|Vietnam Veterans of America|
Quality Time with the ‘Quilt Lady’
Quilts of Valor are top-quality, handmade quilts, awarded in solemn ceremonies to service members and veterans who have been touched by war as recognition of their service and sacrifices in serving the nation.
It’s a simple idea, imbued with hope, which came to Catherine Roberts in 2003 in a dream. In it, she saw a young soldier, haunted by the demons of war, and then getting wrapped in a hand-made quilt and restored, almost miraculously, with vigor and life. To Roberts, whose son was deployed in Iraq at the time, the message was clear, and she soon started the Quilts of Valor program. The first quilt was presented to a young soldier from Minnesota at Walter Reed Army Medical Center in November that year.
Today, her Quilts of Valor Foundation is a growing, national organization headquartered in Winterset, Iowa, that works with thousands of volunteers who donate tens of thousands of hours of their time annually. The organization designs, produces, and presents quality, handmade Quilts of Valor to deserving veterans, service members, and even service animals. Since its inception, the Foundation has presented more than 340,000 quilts.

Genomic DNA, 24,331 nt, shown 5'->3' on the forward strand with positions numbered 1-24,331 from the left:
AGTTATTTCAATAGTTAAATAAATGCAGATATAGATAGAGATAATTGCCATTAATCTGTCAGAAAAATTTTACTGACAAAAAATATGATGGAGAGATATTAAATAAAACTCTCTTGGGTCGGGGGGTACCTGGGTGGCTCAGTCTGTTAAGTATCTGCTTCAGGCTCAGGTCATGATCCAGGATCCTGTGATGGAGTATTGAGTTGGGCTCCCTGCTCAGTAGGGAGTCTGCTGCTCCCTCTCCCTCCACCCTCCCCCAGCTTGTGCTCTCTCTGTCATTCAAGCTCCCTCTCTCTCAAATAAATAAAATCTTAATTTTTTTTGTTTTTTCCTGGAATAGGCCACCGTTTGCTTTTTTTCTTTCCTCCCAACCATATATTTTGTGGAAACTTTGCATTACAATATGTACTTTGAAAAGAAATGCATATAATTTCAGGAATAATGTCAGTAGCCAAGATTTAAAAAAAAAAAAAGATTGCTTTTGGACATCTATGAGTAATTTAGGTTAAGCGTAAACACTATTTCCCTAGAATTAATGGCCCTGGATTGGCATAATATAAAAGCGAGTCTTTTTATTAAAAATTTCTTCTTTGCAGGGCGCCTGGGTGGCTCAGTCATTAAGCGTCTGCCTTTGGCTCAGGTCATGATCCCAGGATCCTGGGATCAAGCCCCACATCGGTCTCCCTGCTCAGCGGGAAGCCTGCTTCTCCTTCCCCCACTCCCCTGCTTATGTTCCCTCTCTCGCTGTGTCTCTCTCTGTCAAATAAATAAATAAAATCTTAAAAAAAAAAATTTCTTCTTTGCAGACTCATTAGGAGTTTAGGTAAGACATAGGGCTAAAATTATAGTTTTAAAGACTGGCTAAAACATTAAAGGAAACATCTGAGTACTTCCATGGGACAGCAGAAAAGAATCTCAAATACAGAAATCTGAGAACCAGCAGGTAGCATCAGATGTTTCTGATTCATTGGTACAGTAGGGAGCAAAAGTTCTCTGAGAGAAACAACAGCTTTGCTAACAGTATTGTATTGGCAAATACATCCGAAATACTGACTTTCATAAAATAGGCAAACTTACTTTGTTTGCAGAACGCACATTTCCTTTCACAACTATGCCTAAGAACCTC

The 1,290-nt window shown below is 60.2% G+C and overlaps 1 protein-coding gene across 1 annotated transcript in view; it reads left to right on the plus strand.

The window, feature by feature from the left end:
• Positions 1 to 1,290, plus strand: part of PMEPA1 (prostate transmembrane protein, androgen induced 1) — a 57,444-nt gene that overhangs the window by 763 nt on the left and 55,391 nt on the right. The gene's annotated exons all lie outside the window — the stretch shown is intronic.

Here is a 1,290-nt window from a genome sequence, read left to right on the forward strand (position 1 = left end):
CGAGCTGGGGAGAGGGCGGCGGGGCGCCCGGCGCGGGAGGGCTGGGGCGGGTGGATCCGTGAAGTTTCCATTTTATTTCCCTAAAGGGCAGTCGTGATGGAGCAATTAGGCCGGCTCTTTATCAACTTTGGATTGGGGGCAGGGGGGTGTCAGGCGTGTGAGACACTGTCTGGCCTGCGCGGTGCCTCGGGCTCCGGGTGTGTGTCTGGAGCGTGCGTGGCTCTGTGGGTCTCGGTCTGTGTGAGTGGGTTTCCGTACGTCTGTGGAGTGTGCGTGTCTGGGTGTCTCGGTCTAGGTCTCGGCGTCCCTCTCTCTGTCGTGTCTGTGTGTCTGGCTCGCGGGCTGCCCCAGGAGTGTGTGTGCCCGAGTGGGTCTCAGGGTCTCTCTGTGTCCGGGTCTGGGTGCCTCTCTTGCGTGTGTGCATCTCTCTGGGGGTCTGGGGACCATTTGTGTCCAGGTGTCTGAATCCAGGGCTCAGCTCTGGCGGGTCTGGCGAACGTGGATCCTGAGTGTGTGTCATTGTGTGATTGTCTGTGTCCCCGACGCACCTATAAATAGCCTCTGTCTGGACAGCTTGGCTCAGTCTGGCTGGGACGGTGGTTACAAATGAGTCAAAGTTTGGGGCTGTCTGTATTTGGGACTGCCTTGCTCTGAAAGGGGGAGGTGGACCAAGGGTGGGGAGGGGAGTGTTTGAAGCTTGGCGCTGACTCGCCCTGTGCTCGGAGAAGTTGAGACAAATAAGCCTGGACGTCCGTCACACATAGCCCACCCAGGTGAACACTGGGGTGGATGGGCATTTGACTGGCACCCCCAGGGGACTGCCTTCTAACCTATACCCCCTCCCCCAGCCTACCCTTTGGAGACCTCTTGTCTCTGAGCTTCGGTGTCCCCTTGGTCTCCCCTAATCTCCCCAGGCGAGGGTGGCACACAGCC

In a workroom in Denver full of finished quilts, Jan Weber said that the hardest part of the process is not so much making the quilts, but “finding veterans who deem themselves worthy of such an honor. They all say that there is certainly someone else who needs it more.”
Weber has presented, or “wrapped,” service members of all stripes, from generals to privates. Recently, she had the opportunity to wrap the oldest veteran the program has worked with, a 105-year-old West Point graduate.
A Quilt of Honor is presented only to a living recipient. So, to honor the crew members of the U.S.S. Frank E. Evans who died after being rammed by an Australian aircraft carrier off the coast of Vietnam in 1969, Weber created a special Memorial Quilt. All the names of the dead are hand-embroidered, each in their own square, on the quilt.
“I am only one of so many people involved in this mission,” she said, “and it truly is a mission for all of us, and I have been blessed to have the resources and the energy to do this. I’ve wrapped maybe 500 people over the years; they’re all my vets, and I love them all.
“The whole idea of a Quilt of Valor is one of comfort, solace, and peace for a vet or serviceperson, to offer that special feeling that comes with an item that is meant to be used, used, and used, not folded at the foot of a bed or shelved in a closet. These are items to be enjoyed daily, to let the comfort of the quilt help roll off the stress of the world around you.”
The organization’s website (https://www.qovf.org) contains information about local Quilt of Valor groups across the country, including how to contact them and the different ways to get involved in the Quilt of Valor program.
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